Pedagogy of Inclusion in Early Childhood Education in Nova Scotia: A Comparative Early Learning Framework Content Analysis
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Mount Saint Vincent University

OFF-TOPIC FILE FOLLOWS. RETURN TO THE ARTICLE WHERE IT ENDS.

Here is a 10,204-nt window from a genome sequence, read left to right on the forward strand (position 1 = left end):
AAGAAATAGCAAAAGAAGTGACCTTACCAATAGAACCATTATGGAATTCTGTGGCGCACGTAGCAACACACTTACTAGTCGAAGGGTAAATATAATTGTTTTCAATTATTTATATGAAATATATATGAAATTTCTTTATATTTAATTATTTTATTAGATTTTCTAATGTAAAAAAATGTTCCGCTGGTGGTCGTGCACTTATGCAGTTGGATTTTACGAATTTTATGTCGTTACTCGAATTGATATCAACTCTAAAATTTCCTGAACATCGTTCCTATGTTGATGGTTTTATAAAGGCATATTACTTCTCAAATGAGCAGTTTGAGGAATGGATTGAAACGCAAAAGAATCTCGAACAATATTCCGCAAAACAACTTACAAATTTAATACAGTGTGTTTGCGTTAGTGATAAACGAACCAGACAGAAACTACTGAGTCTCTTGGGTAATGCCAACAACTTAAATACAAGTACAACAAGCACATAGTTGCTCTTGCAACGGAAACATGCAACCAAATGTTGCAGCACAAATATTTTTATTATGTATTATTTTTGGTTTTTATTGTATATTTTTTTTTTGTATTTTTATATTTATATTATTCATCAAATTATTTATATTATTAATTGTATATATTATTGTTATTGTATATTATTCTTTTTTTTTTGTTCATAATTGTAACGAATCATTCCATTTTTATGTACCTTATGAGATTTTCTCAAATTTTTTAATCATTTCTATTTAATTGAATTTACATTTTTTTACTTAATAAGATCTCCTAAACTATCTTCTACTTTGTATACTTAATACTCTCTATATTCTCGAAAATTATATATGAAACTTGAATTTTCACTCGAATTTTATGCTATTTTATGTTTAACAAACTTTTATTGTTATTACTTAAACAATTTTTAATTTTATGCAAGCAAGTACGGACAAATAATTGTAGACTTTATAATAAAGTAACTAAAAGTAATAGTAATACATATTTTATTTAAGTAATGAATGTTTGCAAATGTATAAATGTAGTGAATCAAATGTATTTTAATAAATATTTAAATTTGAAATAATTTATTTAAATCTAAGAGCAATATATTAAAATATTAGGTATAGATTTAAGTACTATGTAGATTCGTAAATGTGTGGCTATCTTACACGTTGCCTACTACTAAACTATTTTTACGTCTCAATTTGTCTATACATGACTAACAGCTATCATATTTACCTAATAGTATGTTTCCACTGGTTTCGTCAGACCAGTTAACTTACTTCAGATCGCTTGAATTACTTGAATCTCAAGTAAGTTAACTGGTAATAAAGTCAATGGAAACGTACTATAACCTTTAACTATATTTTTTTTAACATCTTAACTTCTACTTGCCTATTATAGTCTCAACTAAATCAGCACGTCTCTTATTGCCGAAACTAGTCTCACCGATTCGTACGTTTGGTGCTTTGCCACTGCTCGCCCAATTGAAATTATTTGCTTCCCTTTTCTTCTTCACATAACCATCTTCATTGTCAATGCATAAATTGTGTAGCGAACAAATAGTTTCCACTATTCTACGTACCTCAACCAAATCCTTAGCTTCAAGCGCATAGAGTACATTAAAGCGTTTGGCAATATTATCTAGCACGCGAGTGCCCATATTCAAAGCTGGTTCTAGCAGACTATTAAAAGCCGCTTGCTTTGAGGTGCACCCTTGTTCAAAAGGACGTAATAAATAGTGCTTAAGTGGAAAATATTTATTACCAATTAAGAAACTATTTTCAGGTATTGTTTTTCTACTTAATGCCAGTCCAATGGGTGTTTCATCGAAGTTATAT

This research examines how inclusion is defined and documented in the Nova Scotia early childhood education learning curriculum framework compared to other government provincial and territorial early childhood documentation across Canada. This research is important as there is no specific inclusion policy adopted in the early years’ context in Canada and therefore, it opens up for inclusion to be interpreted in multiple ways by early childhood professionals in the field. Importantly, this lack of policy potentially produces gaps in how inclusive programming gets delivered for young children and their families in the context of Nova Scotia early childhood settings. Explicitly, this study aims to identify potential gaps in relation to how inclusion is framed in the context of Nova Scotia and the Nova Scotia's Capable, Confident, and Curious: Nova Scotia's Early Learning Curriculum Framework (2018) as a means to inform future inclusive programming and delivery. Nova Scotia was selected as the researcher resides in Nova Scotia and works in the early childhood field. The Nova Scotia early learning framework is used as a baseline in this research to conduct a comparative content analysis on how inclusive programming gets situated in the Nova Scotia early sector compared to other early childhood documentation across Canada. By conducting a comparative analysis of Nova Scotia’s early learning framework to other early childhood frameworks across Canada we can begin to inform new understandings on how inclusion is understood in the province of Nova Scotia and the potential gaps that might exist within the existing early years framework. Importantly, this thesis aims to bring forward recommendations for possible changes to Nova Scotia's early learning framework in terms of how inclusion is defined and documented to improve equitable access of young children and their families. Although Nova Scotia has a good amount of content relating to inclusion terminology, this may not be an accurate indicator of the inclusion pedagogy’s quality within the early learning framework, therefore, it is imperative to explore the document further in relation to inclusivity. The results of this comparative content analysis show the relevance of developing a concrete early childhood education inclusive policy in Nova Scotia to support young children and their families in accessing equitable inclusive programs and services. The inconsistencies among the inclusion terminology founded in the key findings from this analysis also emphasize the requirement for directors and early childhood educators in the province of Nova Scotia to increase their knowledge and training about inclusion, including their access to various resources and supports. Future recommendations to enhance inclusive pedagogy and services in the province include; professional development training in the area of equity, accessibility, gender inclusivity, and cultural responsiveness. Adding increased detail on concepts like; parental inclusion, current statistics on the marginalization with early years, and consistency in programming in relation to inclusivity to the Nova Scotia framework may shed light on a deeper understanding of inclusion for ECEs to follow within Nova Scotia early learning centers. To continue to move in a progressive direction, we need to critically reflect on our daily inclusive pedagogical practices and consider how Nova Scotia can continue to increasingly shift in meeting the needs of young children and their families within early childhood education. Such information is essential in examining how to increase accessibility, support, and inclusive services for all children with disabilities in their communities.